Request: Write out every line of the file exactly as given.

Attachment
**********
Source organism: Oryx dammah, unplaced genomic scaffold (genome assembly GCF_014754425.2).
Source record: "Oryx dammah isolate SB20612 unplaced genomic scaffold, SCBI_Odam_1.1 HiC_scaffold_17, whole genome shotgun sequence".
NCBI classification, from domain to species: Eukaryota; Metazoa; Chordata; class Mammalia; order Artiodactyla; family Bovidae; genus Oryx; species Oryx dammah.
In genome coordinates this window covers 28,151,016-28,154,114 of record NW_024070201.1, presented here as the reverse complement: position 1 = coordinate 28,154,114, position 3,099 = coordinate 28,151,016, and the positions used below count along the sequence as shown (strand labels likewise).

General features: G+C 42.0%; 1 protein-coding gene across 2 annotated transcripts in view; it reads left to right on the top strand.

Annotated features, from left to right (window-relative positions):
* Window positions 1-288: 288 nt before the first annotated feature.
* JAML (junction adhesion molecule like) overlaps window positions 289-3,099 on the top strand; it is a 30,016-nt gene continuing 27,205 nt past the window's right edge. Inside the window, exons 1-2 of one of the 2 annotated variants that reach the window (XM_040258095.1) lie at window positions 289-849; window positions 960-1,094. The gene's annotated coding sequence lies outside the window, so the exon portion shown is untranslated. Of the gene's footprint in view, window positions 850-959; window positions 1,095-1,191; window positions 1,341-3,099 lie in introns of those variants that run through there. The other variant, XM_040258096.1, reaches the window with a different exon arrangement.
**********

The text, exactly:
Source organism: Oryx dammah, unplaced genomic scaffold (genome assembly GCF_014754425.2).
Source record: "Oryx dammah isolate SB20612 unplaced genomic scaffold, SCBI_Odam_1.1 HiC_scaffold_17, whole genome shotgun sequence".
NCBI classification, from domain to species: Eukaryota; Metazoa; Chordata; class Mammalia; order Artiodactyla; family Bovidae; genus Oryx; species Oryx dammah.
In genome coordinates this window covers 28,151,016-28,154,114 of record NW_024070201.1, presented here as the reverse complement: position 1 = coordinate 28,154,114, position 3,099 = coordinate 28,151,016, and the positions used below count along the sequence as shown (strand labels likewise).

General features: G+C 42.0%; 1 protein-coding gene across 2 annotated transcripts in view; it reads left to right on the top strand.

Annotated features, from left to right (window-relative positions):
* Window positions 1-288: 288 nt before the first annotated feature.
* JAML (junction adhesion molecule like) overlaps window positions 289-3,099 on the top strand; it is a 30,016-nt gene continuing 27,205 nt past the window's right edge. Inside the window, exons 1-2 of one of the 2 annotated variants that reach the window (XM_040258095.1) lie at window positions 289-849; window positions 960-1,094. The gene's annotated coding sequence lies outside the window, so the exon portion shown is untranslated. Of the gene's footprint in view, window positions 850-959; window positions 1,095-1,191; window positions 1,341-3,099 lie in introns of those variants that run through there. The other variant, XM_040258096.1, reaches the window with a different exon arrangement.